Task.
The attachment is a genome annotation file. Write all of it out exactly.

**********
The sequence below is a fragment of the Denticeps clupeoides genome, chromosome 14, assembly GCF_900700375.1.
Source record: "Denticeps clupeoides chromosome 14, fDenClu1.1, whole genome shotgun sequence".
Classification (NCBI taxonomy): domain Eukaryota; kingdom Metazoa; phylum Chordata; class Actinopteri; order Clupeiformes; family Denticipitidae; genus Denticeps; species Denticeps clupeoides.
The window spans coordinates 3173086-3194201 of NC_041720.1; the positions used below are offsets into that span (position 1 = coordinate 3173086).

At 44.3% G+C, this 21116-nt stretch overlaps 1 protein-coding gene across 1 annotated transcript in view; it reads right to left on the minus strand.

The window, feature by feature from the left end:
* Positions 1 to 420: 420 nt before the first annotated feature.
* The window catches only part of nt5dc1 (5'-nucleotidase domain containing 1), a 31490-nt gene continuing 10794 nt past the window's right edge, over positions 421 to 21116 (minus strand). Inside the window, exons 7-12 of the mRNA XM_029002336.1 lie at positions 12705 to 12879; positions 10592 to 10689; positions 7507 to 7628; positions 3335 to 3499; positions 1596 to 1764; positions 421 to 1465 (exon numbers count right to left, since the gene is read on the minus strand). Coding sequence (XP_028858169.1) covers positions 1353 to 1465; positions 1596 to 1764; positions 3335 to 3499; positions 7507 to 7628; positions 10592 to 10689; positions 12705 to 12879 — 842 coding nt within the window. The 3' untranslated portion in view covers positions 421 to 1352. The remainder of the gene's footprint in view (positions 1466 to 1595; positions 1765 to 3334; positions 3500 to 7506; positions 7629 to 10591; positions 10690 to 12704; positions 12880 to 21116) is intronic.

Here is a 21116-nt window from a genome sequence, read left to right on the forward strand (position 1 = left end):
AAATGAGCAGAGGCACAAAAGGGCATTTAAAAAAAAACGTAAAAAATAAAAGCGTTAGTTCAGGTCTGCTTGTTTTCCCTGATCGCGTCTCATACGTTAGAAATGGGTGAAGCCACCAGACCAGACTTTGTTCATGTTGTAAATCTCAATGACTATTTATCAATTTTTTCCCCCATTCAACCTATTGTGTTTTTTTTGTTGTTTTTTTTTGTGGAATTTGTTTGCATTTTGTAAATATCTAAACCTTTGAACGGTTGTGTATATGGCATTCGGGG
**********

The sequence below is a fragment of the Denticeps clupeoides genome, chromosome 14, assembly GCF_900700375.1.
Source record: "Denticeps clupeoides chromosome 14, fDenClu1.1, whole genome shotgun sequence".
Classification (NCBI taxonomy): domain Eukaryota; kingdom Metazoa; phylum Chordata; class Actinopteri; order Clupeiformes; family Denticipitidae; genus Denticeps; species Denticeps clupeoides.
The window spans coordinates 3173086-3194201 of NC_041720.1; the positions used below are offsets into that span (position 1 = coordinate 3173086).

At 44.3% G+C, this 21116-nt stretch overlaps 1 protein-coding gene across 1 annotated transcript in view; it reads right to left on the minus strand.

The window, feature by feature from the left end:
* Positions 1 to 420: 420 nt before the first annotated feature.
* The window catches only part of nt5dc1 (5'-nucleotidase domain containing 1), a 31490-nt gene continuing 10794 nt past the window's right edge, over positions 421 to 21116 (minus strand). Inside the window, exons 7-12 of the mRNA XM_029002336.1 lie at positions 12705 to 12879; positions 10592 to 10689; positions 7507 to 7628; positions 3335 to 3499; positions 1596 to 1764; positions 421 to 1465 (exon numbers count right to left, since the gene is read on the minus strand). Coding sequence (XP_028858169.1) covers positions 1353 to 1465; positions 1596 to 1764; positions 3335 to 3499; positions 7507 to 7628; positions 10592 to 10689; positions 12705 to 12879 — 842 coding nt within the window. The 3' untranslated portion in view covers positions 421 to 1352. The remainder of the gene's footprint in view (positions 1466 to 1595; positions 1765 to 3334; positions 3500 to 7506; positions 7629 to 10591; positions 10690 to 12704; positions 12880 to 21116) is intronic.

Here is a 21116-nt window from a genome sequence, read left to right on the forward strand (position 1 = left end):
AAATGAGCAGAGGCACAAAAGGGCATTTAAAAAAAAACGTAAAAAATAAAAGCGTTAGTTCAGGTCTGCTTGTTTTCCCTGATCGCGTCTCATACGTTAGAAATGGGTGAAGCCACCAGACCAGACTTTGTTCATGTTGTAAATCTCAATGACTATTTATCAATTTTTTCCCCCATTCAACCTATTGTGTTTTTTTTGTTGTTTTTTTTTGTGGAATTTGTTTGCATTTTGTAAATATCTAAACCTTTGAACGGTTGTGTATATGGCATTCGGGG